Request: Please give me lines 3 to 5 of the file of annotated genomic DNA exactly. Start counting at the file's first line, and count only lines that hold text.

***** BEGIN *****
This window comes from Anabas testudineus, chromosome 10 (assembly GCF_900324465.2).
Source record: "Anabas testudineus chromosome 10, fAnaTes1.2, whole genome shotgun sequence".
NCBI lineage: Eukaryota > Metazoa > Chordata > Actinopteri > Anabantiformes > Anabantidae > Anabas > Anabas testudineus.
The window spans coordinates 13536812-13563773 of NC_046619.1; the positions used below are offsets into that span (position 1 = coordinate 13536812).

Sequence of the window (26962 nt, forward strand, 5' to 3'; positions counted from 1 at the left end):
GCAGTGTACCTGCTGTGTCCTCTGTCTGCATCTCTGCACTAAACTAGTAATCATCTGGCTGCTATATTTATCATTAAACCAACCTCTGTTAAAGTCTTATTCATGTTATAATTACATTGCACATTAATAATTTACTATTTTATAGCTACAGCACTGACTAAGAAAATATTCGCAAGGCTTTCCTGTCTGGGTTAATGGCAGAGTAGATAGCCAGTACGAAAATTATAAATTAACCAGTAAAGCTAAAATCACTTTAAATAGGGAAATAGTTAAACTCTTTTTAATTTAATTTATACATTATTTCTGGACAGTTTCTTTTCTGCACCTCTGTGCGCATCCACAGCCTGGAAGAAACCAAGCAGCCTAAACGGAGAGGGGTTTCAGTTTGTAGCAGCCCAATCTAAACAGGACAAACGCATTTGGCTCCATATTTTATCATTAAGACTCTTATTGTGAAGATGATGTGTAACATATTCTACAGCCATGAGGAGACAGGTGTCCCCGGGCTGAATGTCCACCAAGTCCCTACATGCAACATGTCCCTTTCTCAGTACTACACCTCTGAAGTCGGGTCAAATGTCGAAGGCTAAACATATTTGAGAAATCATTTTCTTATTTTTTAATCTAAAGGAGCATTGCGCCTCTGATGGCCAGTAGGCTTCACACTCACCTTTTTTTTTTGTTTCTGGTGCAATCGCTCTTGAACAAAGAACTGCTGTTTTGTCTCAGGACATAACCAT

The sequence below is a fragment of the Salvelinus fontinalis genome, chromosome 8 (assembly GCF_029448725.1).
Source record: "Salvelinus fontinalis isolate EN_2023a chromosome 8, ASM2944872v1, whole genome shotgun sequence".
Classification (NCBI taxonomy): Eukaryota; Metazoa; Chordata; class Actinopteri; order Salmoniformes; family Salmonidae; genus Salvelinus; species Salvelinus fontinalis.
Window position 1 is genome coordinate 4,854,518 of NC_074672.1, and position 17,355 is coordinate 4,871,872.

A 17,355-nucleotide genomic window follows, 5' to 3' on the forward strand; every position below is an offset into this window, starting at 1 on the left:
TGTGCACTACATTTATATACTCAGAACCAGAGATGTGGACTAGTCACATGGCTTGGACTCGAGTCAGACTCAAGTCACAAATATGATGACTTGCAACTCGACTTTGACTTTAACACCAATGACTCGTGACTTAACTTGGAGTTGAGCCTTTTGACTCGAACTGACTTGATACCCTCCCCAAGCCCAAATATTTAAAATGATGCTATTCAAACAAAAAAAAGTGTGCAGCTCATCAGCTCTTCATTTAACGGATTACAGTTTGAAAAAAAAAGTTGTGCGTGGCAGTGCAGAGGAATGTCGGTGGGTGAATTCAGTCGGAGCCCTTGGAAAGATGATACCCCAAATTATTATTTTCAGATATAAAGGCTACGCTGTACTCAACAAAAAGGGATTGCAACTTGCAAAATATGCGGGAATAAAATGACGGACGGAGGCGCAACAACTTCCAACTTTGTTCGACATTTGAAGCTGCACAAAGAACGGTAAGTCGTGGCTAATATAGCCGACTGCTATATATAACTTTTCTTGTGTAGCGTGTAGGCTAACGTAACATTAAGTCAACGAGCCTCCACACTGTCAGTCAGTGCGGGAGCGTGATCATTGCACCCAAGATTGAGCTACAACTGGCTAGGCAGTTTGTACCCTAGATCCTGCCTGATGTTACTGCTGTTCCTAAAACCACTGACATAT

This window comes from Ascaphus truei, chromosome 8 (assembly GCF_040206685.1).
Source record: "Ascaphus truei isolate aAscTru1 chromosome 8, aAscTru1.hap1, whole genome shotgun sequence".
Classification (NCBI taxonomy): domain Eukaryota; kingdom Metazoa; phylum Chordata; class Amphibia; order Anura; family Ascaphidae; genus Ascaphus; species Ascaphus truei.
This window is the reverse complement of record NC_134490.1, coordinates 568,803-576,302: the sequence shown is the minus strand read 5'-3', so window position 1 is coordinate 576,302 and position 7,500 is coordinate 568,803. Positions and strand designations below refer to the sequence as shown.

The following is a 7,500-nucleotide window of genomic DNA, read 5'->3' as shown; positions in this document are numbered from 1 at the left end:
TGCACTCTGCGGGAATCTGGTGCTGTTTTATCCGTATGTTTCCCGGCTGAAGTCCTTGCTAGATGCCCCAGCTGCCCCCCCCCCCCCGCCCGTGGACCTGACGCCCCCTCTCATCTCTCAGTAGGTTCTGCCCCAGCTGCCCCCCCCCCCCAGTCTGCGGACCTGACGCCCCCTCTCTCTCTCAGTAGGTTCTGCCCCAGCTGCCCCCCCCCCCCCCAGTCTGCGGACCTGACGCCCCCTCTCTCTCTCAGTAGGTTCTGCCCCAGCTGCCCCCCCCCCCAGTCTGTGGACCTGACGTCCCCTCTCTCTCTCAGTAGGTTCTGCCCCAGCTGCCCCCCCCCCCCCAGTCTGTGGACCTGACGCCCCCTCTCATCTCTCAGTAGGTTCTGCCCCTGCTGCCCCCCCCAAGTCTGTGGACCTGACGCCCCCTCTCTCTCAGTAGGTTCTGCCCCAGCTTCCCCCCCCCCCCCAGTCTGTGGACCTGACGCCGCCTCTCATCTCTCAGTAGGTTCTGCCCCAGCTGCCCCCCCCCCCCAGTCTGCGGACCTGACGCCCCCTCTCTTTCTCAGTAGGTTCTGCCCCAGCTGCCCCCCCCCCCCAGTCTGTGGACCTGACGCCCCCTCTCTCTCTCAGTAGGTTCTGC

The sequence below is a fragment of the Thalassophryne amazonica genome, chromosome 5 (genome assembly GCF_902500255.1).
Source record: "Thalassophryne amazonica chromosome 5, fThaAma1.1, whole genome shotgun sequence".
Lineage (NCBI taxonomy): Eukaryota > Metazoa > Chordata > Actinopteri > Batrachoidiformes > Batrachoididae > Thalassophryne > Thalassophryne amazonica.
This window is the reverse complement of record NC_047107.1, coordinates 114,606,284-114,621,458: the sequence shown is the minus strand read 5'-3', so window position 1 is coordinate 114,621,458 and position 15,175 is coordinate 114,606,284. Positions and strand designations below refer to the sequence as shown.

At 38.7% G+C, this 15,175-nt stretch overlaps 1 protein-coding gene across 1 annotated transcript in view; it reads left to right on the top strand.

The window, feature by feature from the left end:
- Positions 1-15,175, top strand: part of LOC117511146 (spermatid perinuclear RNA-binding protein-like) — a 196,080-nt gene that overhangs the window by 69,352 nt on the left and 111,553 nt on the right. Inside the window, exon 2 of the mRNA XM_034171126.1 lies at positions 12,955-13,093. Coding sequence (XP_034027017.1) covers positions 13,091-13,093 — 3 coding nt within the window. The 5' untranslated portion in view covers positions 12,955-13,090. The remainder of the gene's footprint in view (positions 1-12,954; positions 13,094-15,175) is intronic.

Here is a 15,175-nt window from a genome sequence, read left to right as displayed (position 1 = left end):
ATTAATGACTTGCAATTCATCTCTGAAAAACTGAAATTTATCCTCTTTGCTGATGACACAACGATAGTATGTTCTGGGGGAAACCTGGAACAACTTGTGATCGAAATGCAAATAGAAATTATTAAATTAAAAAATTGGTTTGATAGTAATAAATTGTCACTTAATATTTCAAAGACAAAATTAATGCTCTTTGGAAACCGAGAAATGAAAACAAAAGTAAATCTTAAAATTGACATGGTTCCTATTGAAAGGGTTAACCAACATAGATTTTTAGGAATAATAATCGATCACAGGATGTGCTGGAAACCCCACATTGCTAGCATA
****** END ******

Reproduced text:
NCBI lineage: Eukaryota > Metazoa > Chordata > Actinopteri > Anabantiformes > Anabantidae > Anabas > Anabas testudineus.
The window spans coordinates 13536812-13563773 of NC_046619.1; the positions used below are offsets into that span (position 1 = coordinate 13536812).

Sequence of the window (26962 nt, forward strand, 5' to 3'; positions counted from 1 at the left end):